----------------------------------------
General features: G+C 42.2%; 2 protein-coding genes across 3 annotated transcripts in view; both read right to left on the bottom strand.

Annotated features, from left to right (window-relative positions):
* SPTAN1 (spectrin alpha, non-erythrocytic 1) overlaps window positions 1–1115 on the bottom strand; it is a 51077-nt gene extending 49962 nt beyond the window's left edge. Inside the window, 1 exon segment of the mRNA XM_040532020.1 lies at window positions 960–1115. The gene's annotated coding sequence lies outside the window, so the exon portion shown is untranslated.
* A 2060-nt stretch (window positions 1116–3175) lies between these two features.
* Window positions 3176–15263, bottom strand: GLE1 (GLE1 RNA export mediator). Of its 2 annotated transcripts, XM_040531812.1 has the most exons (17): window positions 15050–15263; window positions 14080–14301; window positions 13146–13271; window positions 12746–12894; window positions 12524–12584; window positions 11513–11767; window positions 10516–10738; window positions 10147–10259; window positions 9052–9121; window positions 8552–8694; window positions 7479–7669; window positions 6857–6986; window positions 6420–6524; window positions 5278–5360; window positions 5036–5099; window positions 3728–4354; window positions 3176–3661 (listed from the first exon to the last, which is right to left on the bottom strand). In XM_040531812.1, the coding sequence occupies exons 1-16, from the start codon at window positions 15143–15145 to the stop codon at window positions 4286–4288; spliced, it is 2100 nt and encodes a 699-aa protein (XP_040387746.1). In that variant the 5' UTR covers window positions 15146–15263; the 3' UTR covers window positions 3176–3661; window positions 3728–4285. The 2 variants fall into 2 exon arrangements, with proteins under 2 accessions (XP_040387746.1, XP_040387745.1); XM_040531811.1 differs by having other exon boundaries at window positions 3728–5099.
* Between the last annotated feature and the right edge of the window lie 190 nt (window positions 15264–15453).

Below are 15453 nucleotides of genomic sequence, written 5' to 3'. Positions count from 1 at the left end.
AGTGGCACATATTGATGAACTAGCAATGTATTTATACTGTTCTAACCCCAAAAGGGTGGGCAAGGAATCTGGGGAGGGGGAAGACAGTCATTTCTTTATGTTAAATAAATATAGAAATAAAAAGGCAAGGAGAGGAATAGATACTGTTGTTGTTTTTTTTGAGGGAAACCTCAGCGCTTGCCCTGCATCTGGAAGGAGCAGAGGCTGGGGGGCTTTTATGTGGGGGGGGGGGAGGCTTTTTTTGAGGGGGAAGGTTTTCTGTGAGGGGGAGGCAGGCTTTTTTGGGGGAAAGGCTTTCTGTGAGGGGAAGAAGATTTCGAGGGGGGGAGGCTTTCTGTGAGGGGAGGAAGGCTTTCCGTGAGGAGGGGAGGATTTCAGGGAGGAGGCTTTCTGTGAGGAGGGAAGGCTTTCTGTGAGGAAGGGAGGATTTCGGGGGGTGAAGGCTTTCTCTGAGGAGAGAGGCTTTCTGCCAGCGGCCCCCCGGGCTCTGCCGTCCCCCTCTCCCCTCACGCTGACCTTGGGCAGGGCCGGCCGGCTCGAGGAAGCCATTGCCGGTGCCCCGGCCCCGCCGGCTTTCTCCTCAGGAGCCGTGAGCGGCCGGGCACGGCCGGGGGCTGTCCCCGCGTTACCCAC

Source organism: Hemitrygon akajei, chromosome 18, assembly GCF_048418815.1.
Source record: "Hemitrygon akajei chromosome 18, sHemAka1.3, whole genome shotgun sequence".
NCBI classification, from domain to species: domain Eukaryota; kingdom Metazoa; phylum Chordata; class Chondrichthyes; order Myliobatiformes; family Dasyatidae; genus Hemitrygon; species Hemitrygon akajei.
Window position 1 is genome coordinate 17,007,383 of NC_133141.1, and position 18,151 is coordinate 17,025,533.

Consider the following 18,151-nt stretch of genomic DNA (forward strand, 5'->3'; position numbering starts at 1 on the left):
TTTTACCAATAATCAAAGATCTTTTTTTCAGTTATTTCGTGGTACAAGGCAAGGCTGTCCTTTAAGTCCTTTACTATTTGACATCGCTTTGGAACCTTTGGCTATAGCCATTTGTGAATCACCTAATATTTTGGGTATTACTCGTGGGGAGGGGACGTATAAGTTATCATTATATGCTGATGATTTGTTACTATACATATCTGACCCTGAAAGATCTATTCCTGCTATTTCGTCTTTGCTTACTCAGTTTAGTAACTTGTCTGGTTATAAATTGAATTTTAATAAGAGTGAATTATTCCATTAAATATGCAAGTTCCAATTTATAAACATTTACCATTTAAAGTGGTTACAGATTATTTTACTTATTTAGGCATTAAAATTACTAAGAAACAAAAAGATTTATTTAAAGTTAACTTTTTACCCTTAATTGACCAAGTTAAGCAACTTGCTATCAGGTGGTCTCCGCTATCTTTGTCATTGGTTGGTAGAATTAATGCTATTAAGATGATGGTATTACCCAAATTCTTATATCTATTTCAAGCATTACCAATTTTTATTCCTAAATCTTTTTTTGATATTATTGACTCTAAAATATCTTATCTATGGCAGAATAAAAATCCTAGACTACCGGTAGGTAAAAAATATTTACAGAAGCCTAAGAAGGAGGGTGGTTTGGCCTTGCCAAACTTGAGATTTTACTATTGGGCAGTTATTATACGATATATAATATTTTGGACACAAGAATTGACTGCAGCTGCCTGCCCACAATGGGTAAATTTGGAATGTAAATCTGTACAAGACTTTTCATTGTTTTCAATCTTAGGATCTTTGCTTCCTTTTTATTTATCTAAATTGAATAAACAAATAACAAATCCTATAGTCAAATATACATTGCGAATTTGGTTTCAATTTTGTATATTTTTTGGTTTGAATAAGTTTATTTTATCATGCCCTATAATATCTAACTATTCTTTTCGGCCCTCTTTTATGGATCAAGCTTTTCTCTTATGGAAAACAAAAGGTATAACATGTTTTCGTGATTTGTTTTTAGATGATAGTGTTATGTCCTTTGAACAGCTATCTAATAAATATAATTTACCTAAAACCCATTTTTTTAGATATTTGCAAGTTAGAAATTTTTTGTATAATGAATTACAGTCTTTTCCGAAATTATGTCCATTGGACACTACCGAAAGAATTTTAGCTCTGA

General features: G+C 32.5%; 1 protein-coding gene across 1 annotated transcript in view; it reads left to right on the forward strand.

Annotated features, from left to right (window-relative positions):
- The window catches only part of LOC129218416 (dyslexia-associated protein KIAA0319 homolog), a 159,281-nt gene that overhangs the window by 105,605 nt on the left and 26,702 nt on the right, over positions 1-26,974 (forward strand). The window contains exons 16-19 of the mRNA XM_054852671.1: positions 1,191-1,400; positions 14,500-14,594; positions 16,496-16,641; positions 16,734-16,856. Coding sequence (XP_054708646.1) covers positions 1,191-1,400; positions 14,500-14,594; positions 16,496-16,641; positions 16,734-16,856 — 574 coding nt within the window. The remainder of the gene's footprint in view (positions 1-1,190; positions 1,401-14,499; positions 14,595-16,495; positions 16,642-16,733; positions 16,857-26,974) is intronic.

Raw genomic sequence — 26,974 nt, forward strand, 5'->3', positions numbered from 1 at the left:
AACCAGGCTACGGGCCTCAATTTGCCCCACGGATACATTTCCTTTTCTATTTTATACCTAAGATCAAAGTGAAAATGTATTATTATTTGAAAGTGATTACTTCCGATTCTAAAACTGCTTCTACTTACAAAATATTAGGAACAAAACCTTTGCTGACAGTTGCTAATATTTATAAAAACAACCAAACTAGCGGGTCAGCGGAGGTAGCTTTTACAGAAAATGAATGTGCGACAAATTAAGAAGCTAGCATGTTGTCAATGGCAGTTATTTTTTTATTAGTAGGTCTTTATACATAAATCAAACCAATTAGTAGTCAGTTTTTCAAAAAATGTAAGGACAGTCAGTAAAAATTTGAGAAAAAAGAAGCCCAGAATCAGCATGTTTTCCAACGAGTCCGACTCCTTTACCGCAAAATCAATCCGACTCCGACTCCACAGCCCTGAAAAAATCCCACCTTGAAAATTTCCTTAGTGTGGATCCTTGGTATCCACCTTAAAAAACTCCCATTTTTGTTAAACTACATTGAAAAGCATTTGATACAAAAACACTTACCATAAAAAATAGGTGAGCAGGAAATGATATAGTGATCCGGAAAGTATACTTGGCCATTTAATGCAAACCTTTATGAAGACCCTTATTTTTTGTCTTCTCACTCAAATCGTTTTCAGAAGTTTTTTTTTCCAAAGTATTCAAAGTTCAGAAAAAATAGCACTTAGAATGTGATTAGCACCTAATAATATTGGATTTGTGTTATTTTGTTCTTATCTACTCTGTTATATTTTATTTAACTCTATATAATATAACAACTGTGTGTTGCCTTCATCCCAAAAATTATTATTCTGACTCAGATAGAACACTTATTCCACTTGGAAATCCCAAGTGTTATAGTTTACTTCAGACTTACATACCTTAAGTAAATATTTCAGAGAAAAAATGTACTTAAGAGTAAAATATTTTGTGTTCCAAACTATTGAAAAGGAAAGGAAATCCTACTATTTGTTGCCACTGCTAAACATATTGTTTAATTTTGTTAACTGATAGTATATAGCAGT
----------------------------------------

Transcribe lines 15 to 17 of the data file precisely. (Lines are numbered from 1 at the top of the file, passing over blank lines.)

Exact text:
General features: G+C 32.5%; 1 protein-coding gene across 1 annotated transcript in view; it reads left to right on the forward strand.

Annotated features, from left to right (window-relative positions):
- The window catches only part of LOC129218416 (dyslexia-associated protein KIAA0319 homolog), a 159,281-nt gene that overhangs the window by 105,605 nt on the left and 26,702 nt on the right, over positions 1-26,974 (forward strand). The window contains exons 16-19 of the mRNA XM_054852671.1: positions 1,191-1,400; positions 14,500-14,594; positions 16,496-16,641; positions 16,734-16,856. Coding sequence (XP_054708646.1) covers positions 1,191-1,400; positions 14,500-14,594; positions 16,496-16,641; positions 16,734-16,856 — 574 coding nt within the window. The remainder of the gene's footprint in view (positions 1-1,190; positions 1,401-14,499; positions 14,595-16,495; positions 16,642-16,733; positions 16,857-26,974) is intronic.